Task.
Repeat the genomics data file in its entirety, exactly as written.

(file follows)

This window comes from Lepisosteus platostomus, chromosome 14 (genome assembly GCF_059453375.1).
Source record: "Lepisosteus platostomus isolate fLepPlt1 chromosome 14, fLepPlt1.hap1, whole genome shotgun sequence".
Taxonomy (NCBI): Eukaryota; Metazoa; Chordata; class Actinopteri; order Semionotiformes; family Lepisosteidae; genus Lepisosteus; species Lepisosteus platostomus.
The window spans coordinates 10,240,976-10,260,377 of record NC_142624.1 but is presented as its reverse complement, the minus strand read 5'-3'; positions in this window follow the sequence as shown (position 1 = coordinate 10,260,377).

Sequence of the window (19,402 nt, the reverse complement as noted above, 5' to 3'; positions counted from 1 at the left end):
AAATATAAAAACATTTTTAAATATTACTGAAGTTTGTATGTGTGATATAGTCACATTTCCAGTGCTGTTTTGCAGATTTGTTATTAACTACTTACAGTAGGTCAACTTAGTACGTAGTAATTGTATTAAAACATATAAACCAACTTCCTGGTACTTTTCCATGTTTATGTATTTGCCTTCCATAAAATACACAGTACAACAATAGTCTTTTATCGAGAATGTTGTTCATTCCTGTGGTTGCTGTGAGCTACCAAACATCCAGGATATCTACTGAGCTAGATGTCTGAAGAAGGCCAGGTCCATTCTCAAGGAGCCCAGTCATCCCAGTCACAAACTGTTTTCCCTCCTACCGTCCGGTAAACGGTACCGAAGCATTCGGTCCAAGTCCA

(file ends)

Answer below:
This window comes from Lepisosteus platostomus, chromosome 14 (genome assembly GCF_059453375.1).
Source record: "Lepisosteus platostomus isolate fLepPlt1 chromosome 14, fLepPlt1.hap1, whole genome shotgun sequence".
Taxonomy (NCBI): Eukaryota; Metazoa; Chordata; class Actinopteri; order Semionotiformes; family Lepisosteidae; genus Lepisosteus; species Lepisosteus platostomus.
The window spans coordinates 10,240,976-10,260,377 of record NC_142624.1 but is presented as its reverse complement, the minus strand read 5'-3'; positions in this window follow the sequence as shown (position 1 = coordinate 10,260,377).

Sequence of the window (19,402 nt, the reverse complement as noted above, 5' to 3'; positions counted from 1 at the left end):
AAATATAAAAACATTTTTAAATATTACTGAAGTTTGTATGTGTGATATAGTCACATTTCCAGTGCTGTTTTGCAGATTTGTTATTAACTACTTACAGTAGGTCAACTTAGTACGTAGTAATTGTATTAAAACATATAAACCAACTTCCTGGTACTTTTCCATGTTTATGTATTTGCCTTCCATAAAATACACAGTACAACAATAGTCTTTTATCGAGAATGTTGTTCATTCCTGTGGTTGCTGTGAGCTACCAAACATCCAGGATATCTACTGAGCTAGATGTCTGAAGAAGGCCAGGTCCATTCTCAAGGAGCCCAGTCATCCCAGTCACAAACTGTTTTCCCTCCTACCGTCCGGTAAACGGTACCGAAGCATTCGGTCCAAGTCCA